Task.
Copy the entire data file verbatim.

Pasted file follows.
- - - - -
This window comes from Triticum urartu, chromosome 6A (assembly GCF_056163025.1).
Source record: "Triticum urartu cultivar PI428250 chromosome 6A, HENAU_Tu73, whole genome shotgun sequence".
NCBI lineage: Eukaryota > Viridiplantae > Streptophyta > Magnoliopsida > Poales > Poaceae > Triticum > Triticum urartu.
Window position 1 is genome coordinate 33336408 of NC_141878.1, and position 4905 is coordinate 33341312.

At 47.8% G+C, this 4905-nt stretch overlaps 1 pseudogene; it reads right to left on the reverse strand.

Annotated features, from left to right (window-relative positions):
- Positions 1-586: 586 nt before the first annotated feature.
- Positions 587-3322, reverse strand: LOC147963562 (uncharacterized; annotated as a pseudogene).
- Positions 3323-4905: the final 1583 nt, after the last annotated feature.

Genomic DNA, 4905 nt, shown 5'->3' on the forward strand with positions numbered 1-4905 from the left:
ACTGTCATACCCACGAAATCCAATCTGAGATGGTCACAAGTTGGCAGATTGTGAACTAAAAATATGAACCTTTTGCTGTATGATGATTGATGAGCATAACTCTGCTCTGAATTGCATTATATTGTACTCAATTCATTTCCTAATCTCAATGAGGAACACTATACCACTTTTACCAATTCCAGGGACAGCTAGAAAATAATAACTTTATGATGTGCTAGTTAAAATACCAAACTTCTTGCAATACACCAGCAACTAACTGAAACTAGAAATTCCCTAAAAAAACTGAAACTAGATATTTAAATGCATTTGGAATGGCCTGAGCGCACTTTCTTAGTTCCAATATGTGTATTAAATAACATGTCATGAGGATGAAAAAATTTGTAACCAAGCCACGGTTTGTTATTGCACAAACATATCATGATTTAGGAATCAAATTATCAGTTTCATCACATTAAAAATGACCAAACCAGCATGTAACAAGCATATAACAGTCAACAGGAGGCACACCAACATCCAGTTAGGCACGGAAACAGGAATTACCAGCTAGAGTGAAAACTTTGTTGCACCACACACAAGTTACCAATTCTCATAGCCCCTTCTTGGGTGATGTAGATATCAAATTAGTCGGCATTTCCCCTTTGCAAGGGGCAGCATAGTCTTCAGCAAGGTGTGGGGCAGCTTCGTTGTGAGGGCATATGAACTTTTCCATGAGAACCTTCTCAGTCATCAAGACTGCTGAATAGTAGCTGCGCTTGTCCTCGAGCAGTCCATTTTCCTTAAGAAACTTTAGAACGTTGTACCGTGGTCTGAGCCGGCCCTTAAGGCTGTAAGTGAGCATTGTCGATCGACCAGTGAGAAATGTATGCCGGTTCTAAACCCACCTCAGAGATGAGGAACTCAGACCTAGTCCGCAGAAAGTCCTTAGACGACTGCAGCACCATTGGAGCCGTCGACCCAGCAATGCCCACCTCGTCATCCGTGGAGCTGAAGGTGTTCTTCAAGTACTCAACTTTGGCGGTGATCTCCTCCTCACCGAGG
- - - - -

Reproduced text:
This window comes from Triticum urartu, chromosome 6A (assembly GCF_056163025.1).
Source record: "Triticum urartu cultivar PI428250 chromosome 6A, HENAU_Tu73, whole genome shotgun sequence".
NCBI lineage: Eukaryota > Viridiplantae > Streptophyta > Magnoliopsida > Poales > Poaceae > Triticum > Triticum urartu.
Window position 1 is genome coordinate 33336408 of NC_141878.1, and position 4905 is coordinate 33341312.

At 47.8% G+C, this 4905-nt stretch overlaps 1 pseudogene; it reads right to left on the reverse strand.

Annotated features, from left to right (window-relative positions):
- Positions 1-586: 586 nt before the first annotated feature.
- Positions 587-3322, reverse strand: LOC147963562 (uncharacterized; annotated as a pseudogene).
- Positions 3323-4905: the final 1583 nt, after the last annotated feature.

Genomic DNA, 4905 nt, shown 5'->3' on the forward strand with positions numbered 1-4905 from the left:
ACTGTCATACCCACGAAATCCAATCTGAGATGGTCACAAGTTGGCAGATTGTGAACTAAAAATATGAACCTTTTGCTGTATGATGATTGATGAGCATAACTCTGCTCTGAATTGCATTATATTGTACTCAATTCATTTCCTAATCTCAATGAGGAACACTATACCACTTTTACCAATTCCAGGGACAGCTAGAAAATAATAACTTTATGATGTGCTAGTTAAAATACCAAACTTCTTGCAATACACCAGCAACTAACTGAAACTAGAAATTCCCTAAAAAAACTGAAACTAGATATTTAAATGCATTTGGAATGGCCTGAGCGCACTTTCTTAGTTCCAATATGTGTATTAAATAACATGTCATGAGGATGAAAAAATTTGTAACCAAGCCACGGTTTGTTATTGCACAAACATATCATGATTTAGGAATCAAATTATCAGTTTCATCACATTAAAAATGACCAAACCAGCATGTAACAAGCATATAACAGTCAACAGGAGGCACACCAACATCCAGTTAGGCACGGAAACAGGAATTACCAGCTAGAGTGAAAACTTTGTTGCACCACACACAAGTTACCAATTCTCATAGCCCCTTCTTGGGTGATGTAGATATCAAATTAGTCGGCATTTCCCCTTTGCAAGGGGCAGCATAGTCTTCAGCAAGGTGTGGGGCAGCTTCGTTGTGAGGGCATATGAACTTTTCCATGAGAACCTTCTCAGTCATCAAGACTGCTGAATAGTAGCTGCGCTTGTCCTCGAGCAGTCCATTTTCCTTAAGAAACTTTAGAACGTTGTACCGTGGTCTGAGCCGGCCCTTAAGGCTGTAAGTGAGCATTGTCGATCGACCAGTGAGAAATGTATGCCGGTTCTAAACCCACCTCAGAGATGAGGAACTCAGACCTAGTCCGCAGAAAGTCCTTAGACGACTGCAGCACCATTGGAGCCGTCGACCCAGCAATGCCCACCTCGTCATCCGTGGAGCTGAAGGTGTTCTTCAAGTACTCAACTTTGGCGGTGATCTCCTCCTCACCGAGG